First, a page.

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Nick Thorburn on Unicorns Reunion: ‘Don’t Get Your Hopes Up’

Unicorns Reunion Nick Thorburn Reissue Tour Islands

Rumors of the Unicorns’ resurrection have been slightly exaggerated. In a new podcast interview, group co-founder Alden Penner teased the possibility of a reunion tour, fresh recording sessions, and a reissue of the lo-fi pop crew’s beloved 2003 album, Who Will Cut Our Hair When We’re Gone? But his former writing partner, Islands man Nick Thorburn, says though the possibility has always been there, we shouldn’t assume it’ll happen now.

“Don’t get your hopes up,” he wrote to SPIN. “We are talking right now but that’s as far as it’s gotten. We’ve talked about this kind of thing many times over the years and while it’s true that this is the furthest along it’s gotten, conceptually, it’s still just talk.”

Penner’s visit to the Kreative Kontrol podcast raised hopes fairly high, however. Pitchfork excerpted several portions of the talk, including this optimistic, fairly specific bit: “We’re definitely talking about playing together and seeing what happens. And we’ll probably do some shows in the major cities we’ve played in–probably Toronto, Montreal, New York, L.A., Vancouver—that sort of thing. Whatever’s feasible and it being conditional on it being fun for us to do.”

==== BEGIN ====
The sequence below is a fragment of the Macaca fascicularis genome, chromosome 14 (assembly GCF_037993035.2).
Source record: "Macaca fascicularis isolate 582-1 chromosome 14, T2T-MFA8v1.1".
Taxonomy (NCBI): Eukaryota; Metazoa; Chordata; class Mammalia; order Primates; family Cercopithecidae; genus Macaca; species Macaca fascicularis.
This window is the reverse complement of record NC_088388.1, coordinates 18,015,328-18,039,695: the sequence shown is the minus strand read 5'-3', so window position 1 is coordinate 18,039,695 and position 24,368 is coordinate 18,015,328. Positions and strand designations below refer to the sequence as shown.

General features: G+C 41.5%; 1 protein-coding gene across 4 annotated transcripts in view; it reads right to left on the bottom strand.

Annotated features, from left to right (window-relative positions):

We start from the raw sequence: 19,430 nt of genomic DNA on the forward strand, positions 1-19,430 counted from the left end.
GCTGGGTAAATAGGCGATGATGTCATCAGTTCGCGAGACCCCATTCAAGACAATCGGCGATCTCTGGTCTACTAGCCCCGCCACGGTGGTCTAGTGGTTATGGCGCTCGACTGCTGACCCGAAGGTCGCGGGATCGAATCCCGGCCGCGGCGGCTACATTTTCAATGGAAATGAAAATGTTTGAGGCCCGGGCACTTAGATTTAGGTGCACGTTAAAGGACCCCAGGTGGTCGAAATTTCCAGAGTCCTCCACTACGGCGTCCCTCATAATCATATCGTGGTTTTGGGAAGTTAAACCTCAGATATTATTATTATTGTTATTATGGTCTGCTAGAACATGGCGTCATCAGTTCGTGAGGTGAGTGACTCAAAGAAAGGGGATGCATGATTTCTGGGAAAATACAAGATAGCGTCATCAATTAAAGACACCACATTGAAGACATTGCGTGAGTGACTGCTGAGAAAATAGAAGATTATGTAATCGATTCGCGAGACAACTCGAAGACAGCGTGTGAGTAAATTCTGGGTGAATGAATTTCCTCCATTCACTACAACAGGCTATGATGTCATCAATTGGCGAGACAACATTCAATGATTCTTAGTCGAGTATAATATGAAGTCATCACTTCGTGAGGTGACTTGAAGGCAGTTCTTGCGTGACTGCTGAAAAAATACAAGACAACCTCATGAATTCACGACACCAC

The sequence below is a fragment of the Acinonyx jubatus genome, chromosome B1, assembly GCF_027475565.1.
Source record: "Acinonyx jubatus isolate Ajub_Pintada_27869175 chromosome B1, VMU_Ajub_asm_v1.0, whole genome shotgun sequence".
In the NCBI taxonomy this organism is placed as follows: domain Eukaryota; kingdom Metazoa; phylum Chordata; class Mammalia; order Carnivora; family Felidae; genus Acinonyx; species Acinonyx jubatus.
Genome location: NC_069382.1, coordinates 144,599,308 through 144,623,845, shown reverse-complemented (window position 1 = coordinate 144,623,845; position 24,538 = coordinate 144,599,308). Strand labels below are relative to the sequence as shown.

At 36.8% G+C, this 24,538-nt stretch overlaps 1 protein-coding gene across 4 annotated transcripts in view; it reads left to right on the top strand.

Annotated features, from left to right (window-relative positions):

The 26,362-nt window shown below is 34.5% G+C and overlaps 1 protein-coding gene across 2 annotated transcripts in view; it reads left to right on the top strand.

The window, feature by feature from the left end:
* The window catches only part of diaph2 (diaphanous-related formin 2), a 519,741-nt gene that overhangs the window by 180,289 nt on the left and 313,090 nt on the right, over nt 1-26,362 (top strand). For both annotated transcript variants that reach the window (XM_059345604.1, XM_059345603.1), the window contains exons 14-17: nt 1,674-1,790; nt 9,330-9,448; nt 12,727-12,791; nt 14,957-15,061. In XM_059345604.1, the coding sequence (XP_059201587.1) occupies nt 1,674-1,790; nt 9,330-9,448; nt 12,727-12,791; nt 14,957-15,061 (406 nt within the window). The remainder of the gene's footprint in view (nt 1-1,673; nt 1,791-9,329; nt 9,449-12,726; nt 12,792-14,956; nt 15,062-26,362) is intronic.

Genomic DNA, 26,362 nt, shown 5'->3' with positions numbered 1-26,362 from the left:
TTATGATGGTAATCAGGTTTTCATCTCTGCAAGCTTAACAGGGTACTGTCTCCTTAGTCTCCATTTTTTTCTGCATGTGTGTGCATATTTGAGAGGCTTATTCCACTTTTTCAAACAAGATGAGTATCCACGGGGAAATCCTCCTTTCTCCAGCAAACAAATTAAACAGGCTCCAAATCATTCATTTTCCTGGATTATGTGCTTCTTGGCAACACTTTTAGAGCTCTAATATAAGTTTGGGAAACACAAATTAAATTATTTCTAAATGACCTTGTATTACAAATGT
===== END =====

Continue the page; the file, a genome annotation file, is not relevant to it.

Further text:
He also said the Unicorns recently reacquired the master rights to the aforementioned album, and that a reissue and remastering “including some other recordings that never made it out” could be in the works. “The important thing right now is that we might play some shows and maybe even record some new material while we’re at it,” he teased. “These are all maybes, which have been thrown out there a lot. I guess good practice is that you do what you say.”

Thorburn, a.k.a. Nick Diamonds, has kept plenty busy, playing in projects such as Mister Heavenly, Human Highway, and Th’ Corn Gangg, not to mention releasing his fifth album under the Islands moniker last year. Dubbed Ski Mask, that most recent set continued his recent foray into more intimate, pop-dusted material (see “Becoming the Gunship” and “Wave Forms”). Also, there was that time he backed Michael Cera on a cover of Meredith Brooks’ “Bitch.”